Police Chief and wife arrested in Lonoke County Arkansas

Police Chief and former narcotics officer, Ronald Jay Campbell was served with an arrest warrant by the Lonoke County Sheriff Jim G. Roberson on charges including manufacturing methamphetamine, hindering prosecution, and burglary and theft. His wife, Kelly Campbell, was also charged with burglary and theft. Kelly Campbell reportedly also made a practice out of bringing home inmates from the city jail for sex and [Read more…]

Paster and school bus driver arrested for meth lab

An Arkansas pastor and his wife, a school bus driver, were sent to prison on Monday for cooking methamphetamine in their home at 2424 S. 26th St, in Rogers, Arkansas . When they go to prison, they will leave behind their 16 year old son.

Joseph Sisneros, 44, had been the pastor of the Fellowship Baptist church, which had been closed. His wife, Barbara Sisneros, 42, was still working as a school bus driver for Rogers Public Schools.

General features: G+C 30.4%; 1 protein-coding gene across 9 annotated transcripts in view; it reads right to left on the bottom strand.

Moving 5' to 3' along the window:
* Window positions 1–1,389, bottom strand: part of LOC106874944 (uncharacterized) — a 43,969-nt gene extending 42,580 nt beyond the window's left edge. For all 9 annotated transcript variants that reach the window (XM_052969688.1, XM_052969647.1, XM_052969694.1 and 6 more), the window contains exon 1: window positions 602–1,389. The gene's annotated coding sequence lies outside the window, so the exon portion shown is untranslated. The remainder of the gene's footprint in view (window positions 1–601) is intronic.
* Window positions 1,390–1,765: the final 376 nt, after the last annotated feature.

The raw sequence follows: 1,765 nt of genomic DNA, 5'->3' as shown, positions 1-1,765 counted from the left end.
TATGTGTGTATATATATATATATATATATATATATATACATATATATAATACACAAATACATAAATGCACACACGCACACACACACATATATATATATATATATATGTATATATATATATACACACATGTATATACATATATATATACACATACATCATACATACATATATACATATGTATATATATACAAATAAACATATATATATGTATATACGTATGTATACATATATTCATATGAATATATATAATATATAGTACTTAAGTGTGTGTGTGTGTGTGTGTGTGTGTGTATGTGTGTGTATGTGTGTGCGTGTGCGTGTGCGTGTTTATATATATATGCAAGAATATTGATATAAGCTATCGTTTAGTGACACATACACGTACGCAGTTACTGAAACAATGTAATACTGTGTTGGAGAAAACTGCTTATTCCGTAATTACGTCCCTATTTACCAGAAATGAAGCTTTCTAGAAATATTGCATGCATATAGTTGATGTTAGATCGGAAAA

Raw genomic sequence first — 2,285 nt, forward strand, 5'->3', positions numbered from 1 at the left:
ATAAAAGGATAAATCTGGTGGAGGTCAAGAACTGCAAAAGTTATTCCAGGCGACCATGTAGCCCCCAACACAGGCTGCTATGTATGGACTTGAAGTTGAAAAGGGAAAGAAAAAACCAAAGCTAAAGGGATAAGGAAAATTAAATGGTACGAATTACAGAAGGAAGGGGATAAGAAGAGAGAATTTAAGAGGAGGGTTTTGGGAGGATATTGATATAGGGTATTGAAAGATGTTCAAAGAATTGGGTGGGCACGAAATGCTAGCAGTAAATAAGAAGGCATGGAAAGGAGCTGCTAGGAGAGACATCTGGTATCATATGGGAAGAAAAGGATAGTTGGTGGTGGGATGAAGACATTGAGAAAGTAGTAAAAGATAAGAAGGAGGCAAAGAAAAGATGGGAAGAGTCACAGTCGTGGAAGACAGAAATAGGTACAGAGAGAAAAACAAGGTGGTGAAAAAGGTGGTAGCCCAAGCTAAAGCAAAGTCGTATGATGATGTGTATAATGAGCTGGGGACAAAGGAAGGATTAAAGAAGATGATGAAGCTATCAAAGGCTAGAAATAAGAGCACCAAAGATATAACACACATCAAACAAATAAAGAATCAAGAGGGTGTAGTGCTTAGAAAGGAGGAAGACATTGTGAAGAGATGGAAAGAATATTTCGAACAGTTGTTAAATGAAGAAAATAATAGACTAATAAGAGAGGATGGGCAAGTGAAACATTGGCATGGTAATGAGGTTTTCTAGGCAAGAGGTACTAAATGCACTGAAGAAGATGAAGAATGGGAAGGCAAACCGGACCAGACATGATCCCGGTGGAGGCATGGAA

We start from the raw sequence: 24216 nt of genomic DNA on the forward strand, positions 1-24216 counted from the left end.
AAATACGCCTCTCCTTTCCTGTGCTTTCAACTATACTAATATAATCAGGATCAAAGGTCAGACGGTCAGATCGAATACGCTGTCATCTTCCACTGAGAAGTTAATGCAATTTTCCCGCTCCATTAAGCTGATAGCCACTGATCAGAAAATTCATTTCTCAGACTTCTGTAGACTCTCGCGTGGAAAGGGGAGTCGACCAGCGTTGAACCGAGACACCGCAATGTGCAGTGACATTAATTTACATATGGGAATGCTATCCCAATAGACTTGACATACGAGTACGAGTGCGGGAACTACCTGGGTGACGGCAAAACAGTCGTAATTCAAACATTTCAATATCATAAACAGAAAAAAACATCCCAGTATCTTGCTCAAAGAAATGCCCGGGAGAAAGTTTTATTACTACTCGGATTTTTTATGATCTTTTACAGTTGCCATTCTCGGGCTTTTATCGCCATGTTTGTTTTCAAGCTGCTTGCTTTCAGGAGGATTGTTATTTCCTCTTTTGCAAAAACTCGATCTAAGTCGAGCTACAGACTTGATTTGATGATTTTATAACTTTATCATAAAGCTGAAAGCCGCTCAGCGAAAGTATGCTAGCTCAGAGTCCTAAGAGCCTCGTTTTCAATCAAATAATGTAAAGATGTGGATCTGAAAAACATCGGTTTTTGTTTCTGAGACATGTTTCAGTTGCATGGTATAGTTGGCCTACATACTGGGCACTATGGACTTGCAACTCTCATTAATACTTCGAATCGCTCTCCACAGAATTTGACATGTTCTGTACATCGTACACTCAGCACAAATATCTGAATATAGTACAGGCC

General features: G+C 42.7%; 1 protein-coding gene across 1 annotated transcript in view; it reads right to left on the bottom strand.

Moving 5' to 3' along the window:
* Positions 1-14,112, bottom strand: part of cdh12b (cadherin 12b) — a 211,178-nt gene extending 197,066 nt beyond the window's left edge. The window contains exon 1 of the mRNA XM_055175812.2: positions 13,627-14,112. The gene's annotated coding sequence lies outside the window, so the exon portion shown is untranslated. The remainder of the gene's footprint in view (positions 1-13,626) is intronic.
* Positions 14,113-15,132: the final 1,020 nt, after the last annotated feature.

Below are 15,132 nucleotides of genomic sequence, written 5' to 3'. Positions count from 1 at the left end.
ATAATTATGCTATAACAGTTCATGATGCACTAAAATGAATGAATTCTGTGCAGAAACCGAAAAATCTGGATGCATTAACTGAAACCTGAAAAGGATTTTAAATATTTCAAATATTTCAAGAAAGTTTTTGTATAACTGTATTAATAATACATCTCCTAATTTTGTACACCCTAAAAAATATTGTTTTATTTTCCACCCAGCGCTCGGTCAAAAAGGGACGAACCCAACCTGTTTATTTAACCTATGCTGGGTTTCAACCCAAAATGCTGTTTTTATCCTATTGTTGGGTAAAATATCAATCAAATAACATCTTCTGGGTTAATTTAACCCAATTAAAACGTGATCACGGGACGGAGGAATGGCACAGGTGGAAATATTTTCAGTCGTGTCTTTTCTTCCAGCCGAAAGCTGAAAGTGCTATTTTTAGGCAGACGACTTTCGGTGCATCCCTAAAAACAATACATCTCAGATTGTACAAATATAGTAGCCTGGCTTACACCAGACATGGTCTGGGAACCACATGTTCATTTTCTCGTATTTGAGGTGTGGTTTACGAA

Police discovered a complete meth lab at their home, after following up on their frequent [Read more…]

Meth labs are increasing in Arkansas

Meth labs are increasing in Arkansas in 2008, just like they are in TN. What troubled me about this video is that Sheriff’s department was surprised about it. Law enforcement agencies need to realize that the Combat Meth Act is not the answer to the meth problem in the U.S. It’s a much bigger problem that goes far beyond the boundaries of America. The ingredients needed to make methamphetamine are still available to meth cooks who are being supplied by drug smugglers from Mexico. The Combat Meth Epidemic Act signed in to law by President Bush on March 9, 2006 became effective on September 30, 2006. Although it is a step towards curbing the manufacture of meth, it is just a small step towards combating a much larger problem.